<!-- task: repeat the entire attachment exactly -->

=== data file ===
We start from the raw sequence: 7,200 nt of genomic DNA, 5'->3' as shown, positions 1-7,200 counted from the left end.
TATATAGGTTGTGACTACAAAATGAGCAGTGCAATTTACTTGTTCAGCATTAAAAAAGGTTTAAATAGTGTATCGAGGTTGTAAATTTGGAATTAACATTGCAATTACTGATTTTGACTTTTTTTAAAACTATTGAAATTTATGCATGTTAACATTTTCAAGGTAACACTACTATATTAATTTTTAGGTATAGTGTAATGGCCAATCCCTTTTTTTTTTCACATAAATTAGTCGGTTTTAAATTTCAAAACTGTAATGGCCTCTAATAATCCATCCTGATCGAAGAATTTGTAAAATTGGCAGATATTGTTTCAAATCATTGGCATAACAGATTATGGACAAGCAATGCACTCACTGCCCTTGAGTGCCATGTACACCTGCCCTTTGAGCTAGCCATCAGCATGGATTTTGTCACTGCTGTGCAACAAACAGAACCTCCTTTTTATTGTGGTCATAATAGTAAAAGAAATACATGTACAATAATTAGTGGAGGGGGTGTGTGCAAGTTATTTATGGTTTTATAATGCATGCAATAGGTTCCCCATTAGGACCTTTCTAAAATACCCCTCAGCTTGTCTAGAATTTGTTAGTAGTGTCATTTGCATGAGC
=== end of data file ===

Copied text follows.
We start from the raw sequence: 7,200 nt of genomic DNA, 5'->3' as shown, positions 1-7,200 counted from the left end.
TATATAGGTTGTGACTACAAAATGAGCAGTGCAATTTACTTGTTCAGCATTAAAAAAGGTTTAAATAGTGTATCGAGGTTGTAAATTTGGAATTAACATTGCAATTACTGATTTTGACTTTTTTTAAAACTATTGAAATTTATGCATGTTAACATTTTCAAGGTAACACTACTATATTAATTTTTAGGTATAGTGTAATGGCCAATCCCTTTTTTTTTTCACATAAATTAGTCGGTTTTAAATTTCAAAACTGTAATGGCCTCTAATAATCCATCCTGATCGAAGAATTTGTAAAATTGGCAGATATTGTTTCAAATCATTGGCATAACAGATTATGGACAAGCAATGCACTCACTGCCCTTGAGTGCCATGTACACCTGCCCTTTGAGCTAGCCATCAGCATGGATTTTGTCACTGCTGTGCAACAAACAGAACCTCCTTTTTATTGTGGTCATAATAGTAAAAGAAATACATGTACAATAATTAGTGGAGGGGGTGTGTGCAAGTTATTTATGGTTTTATAATGCATGCAATAGGTTCCCCATTAGGACCTTTCTAAAATACCCCTCAGCTTGTCTAGAATTTGTTAGTAGTGTCATTTGCATGAGC